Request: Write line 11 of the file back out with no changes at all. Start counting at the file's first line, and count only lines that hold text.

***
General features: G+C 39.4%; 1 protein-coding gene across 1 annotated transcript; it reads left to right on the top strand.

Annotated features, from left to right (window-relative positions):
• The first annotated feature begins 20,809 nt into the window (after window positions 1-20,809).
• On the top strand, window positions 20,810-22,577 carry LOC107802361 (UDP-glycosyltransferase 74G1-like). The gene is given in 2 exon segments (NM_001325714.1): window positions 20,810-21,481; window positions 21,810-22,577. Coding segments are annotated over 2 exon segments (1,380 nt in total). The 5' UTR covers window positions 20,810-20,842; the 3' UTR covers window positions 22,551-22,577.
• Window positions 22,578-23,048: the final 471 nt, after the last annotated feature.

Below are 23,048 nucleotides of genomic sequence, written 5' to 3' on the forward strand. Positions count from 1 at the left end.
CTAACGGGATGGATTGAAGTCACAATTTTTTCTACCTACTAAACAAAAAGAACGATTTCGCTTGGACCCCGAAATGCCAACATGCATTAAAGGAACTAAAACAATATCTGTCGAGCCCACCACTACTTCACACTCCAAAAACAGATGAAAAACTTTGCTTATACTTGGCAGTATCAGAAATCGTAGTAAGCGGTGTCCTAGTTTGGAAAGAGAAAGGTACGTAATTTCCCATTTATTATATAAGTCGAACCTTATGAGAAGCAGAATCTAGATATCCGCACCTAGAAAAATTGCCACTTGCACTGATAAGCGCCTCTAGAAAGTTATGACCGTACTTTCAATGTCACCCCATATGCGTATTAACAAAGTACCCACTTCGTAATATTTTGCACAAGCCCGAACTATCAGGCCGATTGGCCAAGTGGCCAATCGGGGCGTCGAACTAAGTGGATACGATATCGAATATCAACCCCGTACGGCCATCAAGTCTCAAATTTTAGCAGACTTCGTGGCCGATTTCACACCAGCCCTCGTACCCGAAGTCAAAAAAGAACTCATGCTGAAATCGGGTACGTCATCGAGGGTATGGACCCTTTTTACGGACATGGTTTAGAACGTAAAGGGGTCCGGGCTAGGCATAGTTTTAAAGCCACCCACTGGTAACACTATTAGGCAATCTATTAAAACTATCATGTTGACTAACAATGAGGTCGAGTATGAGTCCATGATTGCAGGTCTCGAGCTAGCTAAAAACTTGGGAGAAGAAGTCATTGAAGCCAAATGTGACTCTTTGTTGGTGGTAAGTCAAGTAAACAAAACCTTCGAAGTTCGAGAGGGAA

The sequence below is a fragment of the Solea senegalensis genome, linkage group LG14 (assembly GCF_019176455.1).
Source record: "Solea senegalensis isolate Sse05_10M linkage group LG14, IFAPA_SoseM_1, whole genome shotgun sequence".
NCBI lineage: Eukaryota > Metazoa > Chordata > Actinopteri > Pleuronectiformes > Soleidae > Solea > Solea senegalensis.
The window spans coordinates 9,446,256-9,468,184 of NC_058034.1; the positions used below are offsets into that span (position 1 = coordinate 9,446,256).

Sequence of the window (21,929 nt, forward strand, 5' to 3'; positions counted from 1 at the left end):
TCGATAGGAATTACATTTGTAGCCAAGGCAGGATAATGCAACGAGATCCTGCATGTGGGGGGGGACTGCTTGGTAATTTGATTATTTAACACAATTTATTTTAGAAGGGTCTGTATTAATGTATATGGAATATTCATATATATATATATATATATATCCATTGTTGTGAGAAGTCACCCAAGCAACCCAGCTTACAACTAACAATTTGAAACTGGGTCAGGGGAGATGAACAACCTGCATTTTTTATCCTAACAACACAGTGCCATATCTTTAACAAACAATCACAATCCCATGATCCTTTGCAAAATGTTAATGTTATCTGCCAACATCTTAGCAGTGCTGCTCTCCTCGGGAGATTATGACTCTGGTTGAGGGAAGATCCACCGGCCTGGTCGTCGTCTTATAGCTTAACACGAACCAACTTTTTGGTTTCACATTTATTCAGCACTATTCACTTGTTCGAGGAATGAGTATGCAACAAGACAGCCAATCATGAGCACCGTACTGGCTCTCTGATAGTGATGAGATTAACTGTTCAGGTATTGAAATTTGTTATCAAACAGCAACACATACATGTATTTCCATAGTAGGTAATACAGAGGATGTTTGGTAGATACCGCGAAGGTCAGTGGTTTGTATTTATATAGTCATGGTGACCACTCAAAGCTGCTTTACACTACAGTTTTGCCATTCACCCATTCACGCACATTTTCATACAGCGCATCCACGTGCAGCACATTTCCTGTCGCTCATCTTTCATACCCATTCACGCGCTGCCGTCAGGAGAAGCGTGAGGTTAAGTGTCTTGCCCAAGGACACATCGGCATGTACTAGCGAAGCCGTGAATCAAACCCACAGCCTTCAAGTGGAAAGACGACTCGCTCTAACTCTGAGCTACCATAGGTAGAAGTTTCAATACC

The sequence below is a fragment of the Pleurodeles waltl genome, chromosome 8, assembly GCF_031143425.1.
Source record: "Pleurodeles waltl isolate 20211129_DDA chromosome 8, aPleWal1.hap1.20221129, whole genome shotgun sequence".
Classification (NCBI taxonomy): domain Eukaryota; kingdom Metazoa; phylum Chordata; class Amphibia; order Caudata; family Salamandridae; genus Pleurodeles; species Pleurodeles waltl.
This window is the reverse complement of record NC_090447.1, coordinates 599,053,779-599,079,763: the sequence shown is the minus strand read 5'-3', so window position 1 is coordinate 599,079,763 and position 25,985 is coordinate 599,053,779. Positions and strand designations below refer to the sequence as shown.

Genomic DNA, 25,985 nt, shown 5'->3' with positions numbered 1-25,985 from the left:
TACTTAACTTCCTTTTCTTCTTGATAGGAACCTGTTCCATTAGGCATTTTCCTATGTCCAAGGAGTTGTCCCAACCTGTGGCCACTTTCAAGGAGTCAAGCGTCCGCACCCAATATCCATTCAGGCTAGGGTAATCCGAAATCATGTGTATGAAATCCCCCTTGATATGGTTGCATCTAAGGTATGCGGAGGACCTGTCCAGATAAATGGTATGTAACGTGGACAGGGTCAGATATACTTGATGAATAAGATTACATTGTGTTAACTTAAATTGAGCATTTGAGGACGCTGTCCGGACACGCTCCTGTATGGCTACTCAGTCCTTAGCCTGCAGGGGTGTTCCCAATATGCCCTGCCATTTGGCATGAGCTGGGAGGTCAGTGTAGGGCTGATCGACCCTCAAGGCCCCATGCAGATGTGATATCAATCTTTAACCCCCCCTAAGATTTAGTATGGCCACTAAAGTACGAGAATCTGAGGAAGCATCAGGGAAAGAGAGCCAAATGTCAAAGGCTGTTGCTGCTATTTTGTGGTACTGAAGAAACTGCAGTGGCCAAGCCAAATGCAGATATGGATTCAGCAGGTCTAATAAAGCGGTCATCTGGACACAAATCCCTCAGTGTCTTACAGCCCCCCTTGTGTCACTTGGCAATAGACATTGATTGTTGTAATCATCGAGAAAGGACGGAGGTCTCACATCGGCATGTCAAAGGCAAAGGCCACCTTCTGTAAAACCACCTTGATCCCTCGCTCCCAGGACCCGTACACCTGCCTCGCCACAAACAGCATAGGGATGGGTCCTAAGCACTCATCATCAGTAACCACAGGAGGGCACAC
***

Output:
The window spans coordinates 9,446,256-9,468,184 of NC_058034.1; the positions used below are offsets into that span (position 1 = coordinate 9,446,256).